Since it was published I have taught Kathi Weeks' book The Problem with Work in my Politics and Philosophy of work class. When I introduce the book, stressing that it is written by a political theorist and not, as in the case of many of our readings, by a philosopher, sociologist or historian, I ask the two questions that Weeks asks: namely, why should a political theory consider work? why does work seem to be outside of politics? What I am trying to provoke with these questions is a particular aporia in which work is for many people the central experience of power, authority, control and subjection, but because it is seen as private and natural it is seen as outside of politics, as apolitical. I remember very well a student responding to the second part of the question by saying that work was not political because "no one made you do it." At first I found this formulation strange given all of the ramifications and consequences of not working from homelessness to starvation, but the more I thought about his response the more it made its own particular sense. The compulsion to work, to sell one's labor power, was in some sense mute, unspoken, there was no particular agency or institution in society demanding it, and there was no particular institution or agency in society enforcing it--in part because it is diffuse spread throughout society.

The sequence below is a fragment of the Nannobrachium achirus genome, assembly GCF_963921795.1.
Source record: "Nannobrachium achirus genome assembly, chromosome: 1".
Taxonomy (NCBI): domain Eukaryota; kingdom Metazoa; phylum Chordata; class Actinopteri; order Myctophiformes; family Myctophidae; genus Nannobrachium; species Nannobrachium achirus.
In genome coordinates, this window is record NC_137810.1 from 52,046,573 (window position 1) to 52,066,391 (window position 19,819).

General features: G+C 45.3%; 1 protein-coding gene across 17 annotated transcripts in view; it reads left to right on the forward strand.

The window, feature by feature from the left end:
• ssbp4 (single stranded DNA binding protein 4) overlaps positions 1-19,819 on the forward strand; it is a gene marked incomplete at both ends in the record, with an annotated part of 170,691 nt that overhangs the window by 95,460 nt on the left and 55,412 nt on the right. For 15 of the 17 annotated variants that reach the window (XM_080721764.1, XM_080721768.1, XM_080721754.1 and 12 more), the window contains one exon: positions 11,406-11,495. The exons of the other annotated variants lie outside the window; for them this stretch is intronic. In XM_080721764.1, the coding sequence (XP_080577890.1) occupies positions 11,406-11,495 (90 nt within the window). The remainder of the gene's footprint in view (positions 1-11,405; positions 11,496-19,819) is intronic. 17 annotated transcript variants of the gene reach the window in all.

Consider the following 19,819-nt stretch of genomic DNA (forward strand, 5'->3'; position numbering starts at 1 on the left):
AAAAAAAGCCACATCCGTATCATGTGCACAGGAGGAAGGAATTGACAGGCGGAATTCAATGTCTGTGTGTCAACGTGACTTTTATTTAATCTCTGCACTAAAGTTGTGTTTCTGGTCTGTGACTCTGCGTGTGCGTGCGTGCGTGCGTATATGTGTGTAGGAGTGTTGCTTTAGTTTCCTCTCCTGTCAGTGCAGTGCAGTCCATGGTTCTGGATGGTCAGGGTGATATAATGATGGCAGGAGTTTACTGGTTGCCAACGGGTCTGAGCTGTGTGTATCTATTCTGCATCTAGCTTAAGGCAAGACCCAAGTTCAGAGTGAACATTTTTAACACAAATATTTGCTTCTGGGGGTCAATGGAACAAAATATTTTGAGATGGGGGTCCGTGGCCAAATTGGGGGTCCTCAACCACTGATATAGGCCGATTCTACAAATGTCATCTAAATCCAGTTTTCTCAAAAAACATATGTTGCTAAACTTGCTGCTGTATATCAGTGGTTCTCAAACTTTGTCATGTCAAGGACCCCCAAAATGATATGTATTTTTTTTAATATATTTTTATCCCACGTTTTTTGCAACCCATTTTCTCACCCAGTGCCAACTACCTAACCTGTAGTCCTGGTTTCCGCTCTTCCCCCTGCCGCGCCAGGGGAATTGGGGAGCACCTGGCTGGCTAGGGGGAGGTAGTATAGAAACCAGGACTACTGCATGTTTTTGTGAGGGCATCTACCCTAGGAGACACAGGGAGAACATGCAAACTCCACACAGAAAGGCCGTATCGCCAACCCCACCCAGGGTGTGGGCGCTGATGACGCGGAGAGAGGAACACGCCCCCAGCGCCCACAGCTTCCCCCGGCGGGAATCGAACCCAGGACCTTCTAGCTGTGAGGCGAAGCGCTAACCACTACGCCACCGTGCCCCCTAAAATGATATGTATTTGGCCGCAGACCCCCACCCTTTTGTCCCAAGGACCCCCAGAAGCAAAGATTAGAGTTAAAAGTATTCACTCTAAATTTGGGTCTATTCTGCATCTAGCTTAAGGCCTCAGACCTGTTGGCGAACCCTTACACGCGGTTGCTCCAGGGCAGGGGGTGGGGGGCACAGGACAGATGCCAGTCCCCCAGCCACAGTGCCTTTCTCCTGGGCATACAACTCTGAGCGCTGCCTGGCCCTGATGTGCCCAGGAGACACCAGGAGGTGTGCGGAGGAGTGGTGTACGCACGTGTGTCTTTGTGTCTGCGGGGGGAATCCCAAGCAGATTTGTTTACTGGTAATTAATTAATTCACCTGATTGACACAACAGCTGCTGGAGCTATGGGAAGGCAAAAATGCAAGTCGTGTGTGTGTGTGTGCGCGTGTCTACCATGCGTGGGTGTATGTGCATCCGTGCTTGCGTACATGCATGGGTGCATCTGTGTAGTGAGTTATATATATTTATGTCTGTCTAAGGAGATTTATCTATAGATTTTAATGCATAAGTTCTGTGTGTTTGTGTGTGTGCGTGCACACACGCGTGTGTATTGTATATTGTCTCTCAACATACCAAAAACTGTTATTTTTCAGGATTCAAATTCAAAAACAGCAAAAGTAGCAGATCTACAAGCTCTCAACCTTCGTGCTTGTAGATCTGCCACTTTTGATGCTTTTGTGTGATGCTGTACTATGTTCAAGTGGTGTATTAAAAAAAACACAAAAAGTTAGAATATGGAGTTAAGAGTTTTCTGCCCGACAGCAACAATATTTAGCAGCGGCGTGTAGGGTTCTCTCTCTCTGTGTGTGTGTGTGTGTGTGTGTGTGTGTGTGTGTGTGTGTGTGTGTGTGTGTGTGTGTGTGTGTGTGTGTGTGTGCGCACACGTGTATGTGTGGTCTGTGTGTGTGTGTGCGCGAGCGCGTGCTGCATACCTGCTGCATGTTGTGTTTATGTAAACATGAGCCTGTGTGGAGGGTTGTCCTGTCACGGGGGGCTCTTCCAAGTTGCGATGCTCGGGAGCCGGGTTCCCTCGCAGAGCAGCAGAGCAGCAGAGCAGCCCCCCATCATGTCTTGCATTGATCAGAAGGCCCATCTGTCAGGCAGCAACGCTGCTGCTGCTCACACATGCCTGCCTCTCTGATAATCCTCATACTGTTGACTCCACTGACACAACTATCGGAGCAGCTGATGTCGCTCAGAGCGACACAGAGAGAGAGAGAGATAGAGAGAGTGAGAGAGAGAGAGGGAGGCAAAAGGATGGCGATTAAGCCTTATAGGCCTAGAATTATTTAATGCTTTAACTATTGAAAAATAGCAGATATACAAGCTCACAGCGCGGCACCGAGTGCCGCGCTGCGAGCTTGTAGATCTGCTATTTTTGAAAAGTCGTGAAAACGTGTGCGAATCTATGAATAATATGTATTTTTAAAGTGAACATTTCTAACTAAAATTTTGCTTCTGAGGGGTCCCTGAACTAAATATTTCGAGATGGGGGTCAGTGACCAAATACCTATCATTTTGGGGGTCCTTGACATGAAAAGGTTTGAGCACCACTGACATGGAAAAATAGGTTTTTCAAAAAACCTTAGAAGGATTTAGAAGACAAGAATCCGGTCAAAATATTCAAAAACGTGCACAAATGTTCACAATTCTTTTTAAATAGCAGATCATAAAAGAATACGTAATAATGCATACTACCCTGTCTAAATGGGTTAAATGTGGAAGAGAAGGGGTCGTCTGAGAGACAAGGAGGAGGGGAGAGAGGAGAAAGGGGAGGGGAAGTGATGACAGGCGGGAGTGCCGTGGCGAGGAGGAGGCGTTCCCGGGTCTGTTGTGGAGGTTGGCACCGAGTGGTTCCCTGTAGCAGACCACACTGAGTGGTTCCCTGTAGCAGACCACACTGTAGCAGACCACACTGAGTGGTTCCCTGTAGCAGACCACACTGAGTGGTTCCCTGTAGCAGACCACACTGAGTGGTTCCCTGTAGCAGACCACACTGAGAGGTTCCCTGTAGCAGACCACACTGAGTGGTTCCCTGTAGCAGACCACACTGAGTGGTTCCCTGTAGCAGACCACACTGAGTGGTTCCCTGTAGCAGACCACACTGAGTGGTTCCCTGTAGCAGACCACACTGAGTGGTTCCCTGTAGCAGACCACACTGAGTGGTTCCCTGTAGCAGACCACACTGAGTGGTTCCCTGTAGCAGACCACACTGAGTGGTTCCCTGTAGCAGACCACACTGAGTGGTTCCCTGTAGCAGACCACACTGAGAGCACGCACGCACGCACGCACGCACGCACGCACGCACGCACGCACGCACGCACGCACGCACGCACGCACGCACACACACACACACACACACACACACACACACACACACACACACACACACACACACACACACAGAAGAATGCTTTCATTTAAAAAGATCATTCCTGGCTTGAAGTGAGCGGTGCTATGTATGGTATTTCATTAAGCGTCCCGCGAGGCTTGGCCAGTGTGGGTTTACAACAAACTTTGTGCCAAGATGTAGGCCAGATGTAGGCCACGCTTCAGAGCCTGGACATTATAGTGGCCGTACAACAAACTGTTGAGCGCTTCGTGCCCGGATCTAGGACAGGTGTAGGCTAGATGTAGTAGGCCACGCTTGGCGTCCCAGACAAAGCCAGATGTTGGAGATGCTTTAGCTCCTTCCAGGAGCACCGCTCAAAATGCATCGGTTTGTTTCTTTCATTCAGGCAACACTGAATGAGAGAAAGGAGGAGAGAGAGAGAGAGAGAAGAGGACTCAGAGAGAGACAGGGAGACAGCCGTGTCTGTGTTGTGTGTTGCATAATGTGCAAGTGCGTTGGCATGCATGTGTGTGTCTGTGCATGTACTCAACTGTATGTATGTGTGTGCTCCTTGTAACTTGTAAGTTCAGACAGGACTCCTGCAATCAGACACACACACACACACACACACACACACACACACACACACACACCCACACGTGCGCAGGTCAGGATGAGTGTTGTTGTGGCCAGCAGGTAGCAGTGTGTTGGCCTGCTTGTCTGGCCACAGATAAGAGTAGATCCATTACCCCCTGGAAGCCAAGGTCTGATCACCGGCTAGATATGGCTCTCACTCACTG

Since that day I have tried to think together two intersecting ideas. First, Marx's particular contribution to political thought is to think a new kind of compulsion, one that exceeds force or consent and ultimately the political institutions of society all together. The compulsions that define capitalism, not just in demanding that people go to work, to sell labor power, but the compulsions that dictate the rate and intensity of how that labor power will be put to work, are the structural conditions of capitalist accumulation. These compulsions go on behind the producers backs as Marx put it, are not decided on by anyone in particular. Moreover, while the state, law, and police are necessary conditions of capitalist accumulation, making possible the status of labor power as a commodity, these conditions exceed the state to be disseminated throughout political life. Which brings up the second point, this particular kind of compulsion is, for the most part, not experienced as compulsion but often as freedom, and to the extent that it appears as constraint, as necessity, it does so as a necessity that is not historical or instituted, but a fact of existence. Work, private property, competition, the market, etc. appear to not be institutions but, as Marx puts it, self-evident natural laws. Lastly, or to add a third idea, it is against this background of mute compulsion that the more overt compulsions or constraints of politics stand out.